THE CHEAP SEATS with STEVE CAMERON: What better way for Timme to go out as a Zag?
The countdown begins today.
Drew Timme will be playing the first of a maximum six games in the NCAA tournament when the Zags open proceedings against Grand Canyon.
After this event, well …
The Gonzaga program will be missing a mustache — and one of its greatest players.
It will also mark the departure of a character who has entertained his fans (and driven opposing supporters just about nuts) for the best part of four seasons.
The Zags’ all-time leading scorer started four games as a freshman, and since then has trotted out for the opening tip in 97 consecutive scraps over these past three years.
You want to call him a fixture in the Gonzaga program, but predictably, Timme himself sniffs at that description.
“It makes me sound like a dishwasher or some other home appliance,” he said.
That reply alone suggests that it’s awfully difficult to pore over Timme’s impact at Gonzaga and manage to get through it with a straight face.
Drew Timme, the pride of Richardson, Texas, makes basketball loads of fun while still competing furiously.
He might chuckle and chat with opponents, but take this to the bank …
He HATES to lose.
IT’S HARD to imagine Gonzaga without Timme.
In The Kennel and beyond, that reality is bound to feel a bit like the local hoops universe has somehow slid off its proper axis.
Until Drew actually signs some sort of professional contract, here in the States or perhaps overseas, there will be organized groups gathering to beg their hero for one more year.
And, yes …
Timme does have one more year of eligibility in his pocket.
Despite his love for Gonzaga and loyalty to the program — he’s a Zag for life — Drew COULD choose to play a fifth season somewhere else.
You know, somewhere close to home in the Dallas area.
Imagine the NIL money he could rack up repping for some Texas mattress company.
Timme, though, insists that he wants to take on the challenge of making it in the NBA — despite what we’ve heard from scouts and personnel people about his 23 percent shooting behind the 3-point line, or about a lack of “twitchy” athleticism that would make him a defensive liability at the next level.
This is a 6-10, 235-pound kid who plays basketball like he’s dueling his brother in the driveway — but is deadly serious about his game, and where he might be able to take it.
He jokes about the NBA, but always manages to mention that he hit five 3-balls in a league-sponsored scrimmage after his junior season.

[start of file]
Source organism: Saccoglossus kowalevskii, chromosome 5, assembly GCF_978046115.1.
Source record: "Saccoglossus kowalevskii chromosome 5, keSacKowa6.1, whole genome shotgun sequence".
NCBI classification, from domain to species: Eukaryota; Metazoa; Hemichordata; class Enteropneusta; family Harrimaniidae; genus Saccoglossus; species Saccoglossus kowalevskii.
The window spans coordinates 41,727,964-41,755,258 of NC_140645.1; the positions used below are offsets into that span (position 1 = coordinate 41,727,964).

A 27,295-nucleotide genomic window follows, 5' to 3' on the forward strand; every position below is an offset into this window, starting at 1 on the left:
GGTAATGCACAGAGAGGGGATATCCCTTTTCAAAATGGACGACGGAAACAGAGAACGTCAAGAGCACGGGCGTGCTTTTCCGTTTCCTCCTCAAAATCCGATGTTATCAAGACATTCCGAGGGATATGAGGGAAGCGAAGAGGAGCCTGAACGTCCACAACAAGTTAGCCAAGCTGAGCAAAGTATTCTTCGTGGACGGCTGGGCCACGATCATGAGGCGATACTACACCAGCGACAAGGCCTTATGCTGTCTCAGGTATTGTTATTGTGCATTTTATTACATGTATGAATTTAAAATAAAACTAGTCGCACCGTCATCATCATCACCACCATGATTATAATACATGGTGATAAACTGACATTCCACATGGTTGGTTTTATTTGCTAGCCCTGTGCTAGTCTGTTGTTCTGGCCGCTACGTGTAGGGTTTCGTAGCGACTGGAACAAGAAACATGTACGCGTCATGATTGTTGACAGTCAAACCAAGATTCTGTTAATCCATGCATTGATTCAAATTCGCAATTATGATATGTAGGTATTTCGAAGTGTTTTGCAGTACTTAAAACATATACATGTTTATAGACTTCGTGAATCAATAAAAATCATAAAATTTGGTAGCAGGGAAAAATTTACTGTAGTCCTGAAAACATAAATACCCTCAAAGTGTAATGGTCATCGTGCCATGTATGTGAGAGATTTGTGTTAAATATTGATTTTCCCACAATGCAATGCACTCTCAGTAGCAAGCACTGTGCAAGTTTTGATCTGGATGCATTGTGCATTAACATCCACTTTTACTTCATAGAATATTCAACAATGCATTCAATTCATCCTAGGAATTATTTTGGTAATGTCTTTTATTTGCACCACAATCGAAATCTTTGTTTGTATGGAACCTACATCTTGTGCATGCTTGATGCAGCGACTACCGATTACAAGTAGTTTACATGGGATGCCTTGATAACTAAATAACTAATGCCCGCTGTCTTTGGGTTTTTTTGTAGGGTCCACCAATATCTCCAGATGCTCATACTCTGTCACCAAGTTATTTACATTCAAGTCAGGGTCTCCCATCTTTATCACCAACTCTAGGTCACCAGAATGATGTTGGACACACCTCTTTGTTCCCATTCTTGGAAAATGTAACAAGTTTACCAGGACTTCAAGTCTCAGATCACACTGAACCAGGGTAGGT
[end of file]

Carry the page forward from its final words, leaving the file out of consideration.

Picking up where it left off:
Drew intends to find a way.
MEANWHILE, he has more ‘stache twirling (for dunks) and arm-flapping (for floaters in the lane) to provide us as the collegiate level.
Somewhere between one and six games of it.
Gonzaga is the 3-seed in a West Region that includes Kansas, UCLA, Connecticut and TCU — plus the usual assortment of upset-minded dark horses.
Make no mistake, though.
Timme came to Gonzaga, in part, to win a national championship.
The title-game loss to Baylor two years still stings, especially since the Zags came into that game at 31-0 — with an almost superhuman belief that they were destined to run the table.
Even worse, critics who doubt the Zags’ chances this year point to Timme getting killed in the post by Baylor’s combination of size and strength.
The naysayers point to Gonzaga’s lack of defensive authority near the hoop, and that analysis is basically a knock on Timme and Anton Watson.
So, you can guess …
If Drew Timme wanted to provide Gonzaga’s first national title two or three years ago, this season has become almost like a crusade.
THE ZAGS were hammered by Texas and Purdue early in the season, before Mark Few introduced a press to help the defense speed up play and force mistakes.
Few knows that his team cannot play 40 minutes of flawless, in-your-face defense.
Instead, he wants occasional intense stretches on that end of the floor, allowing the Zags’ offense (which scored a hundred points against No. 1 overall seed Alabama) to explode and create some game-changing runs.
That emphasis suits Timme, Watson and the rest of the Zags almost perfectly — because they can all run and create some spells of havoc.
How will it work, now that it really matters?
Timme naturally tends to laugh and suggest things will turn out however they’re meant to be.
He doesn’t mean that for a second.
Gonzaga’s leader is going to play these games like a giant Energizer bunny.
Even Drew’s mom, Megan, told a reporter for The Athletic that seizing this “natty” means everything to her son.
Yes, he WILL acknowledge the school — and all the followers who love him — when the Zags have played their last game in this tournament.
Timme damn well intends to go all six, and then twirl his mustache while lifting the trophy that Gonzaga covets with such passion.
Now, THAT would be a scene.
Steve Cameron’s “Cheap Seats” columns appear in The Press four times each week, normally Tuesday through Friday unless, you know, stuff happens.
Steve suggests you take his opinions in the spirit of a Jimmy Buffett song: “Breathe In, Breathe Out, Move On.”